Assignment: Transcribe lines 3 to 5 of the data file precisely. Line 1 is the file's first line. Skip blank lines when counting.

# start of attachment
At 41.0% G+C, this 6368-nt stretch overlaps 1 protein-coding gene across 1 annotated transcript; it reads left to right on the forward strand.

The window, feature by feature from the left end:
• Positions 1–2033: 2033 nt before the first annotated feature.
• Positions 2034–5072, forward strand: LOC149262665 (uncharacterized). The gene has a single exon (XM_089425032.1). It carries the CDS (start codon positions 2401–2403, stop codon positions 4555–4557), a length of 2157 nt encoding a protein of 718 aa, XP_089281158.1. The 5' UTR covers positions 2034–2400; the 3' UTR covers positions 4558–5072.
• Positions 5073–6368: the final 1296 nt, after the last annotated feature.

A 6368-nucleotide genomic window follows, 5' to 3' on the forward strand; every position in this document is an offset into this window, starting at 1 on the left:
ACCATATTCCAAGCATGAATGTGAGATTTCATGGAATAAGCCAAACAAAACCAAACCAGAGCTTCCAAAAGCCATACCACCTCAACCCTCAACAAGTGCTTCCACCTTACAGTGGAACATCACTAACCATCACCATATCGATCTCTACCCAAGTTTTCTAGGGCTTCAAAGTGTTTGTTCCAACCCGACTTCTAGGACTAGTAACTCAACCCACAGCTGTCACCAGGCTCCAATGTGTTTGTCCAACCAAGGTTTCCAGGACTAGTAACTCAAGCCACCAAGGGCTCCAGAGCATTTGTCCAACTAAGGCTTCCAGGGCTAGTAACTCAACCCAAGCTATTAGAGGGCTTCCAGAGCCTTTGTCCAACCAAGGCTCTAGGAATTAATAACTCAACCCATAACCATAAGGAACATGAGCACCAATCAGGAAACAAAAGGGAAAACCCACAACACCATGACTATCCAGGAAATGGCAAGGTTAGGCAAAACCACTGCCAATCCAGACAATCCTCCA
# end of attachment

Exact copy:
• Positions 1–2033: 2033 nt before the first annotated feature.
• Positions 2034–5072, forward strand: LOC149262665 (uncharacterized). The gene has a single exon (XM_089425032.1). It carries the CDS (start codon positions 2401–2403, stop codon positions 4555–4557), a length of 2157 nt encoding a protein of 718 aa, XP_089281158.1. The 5' UTR covers positions 2034–2400; the 3' UTR covers positions 4558–5072.
• Positions 5073–6368: the final 1296 nt, after the last annotated feature.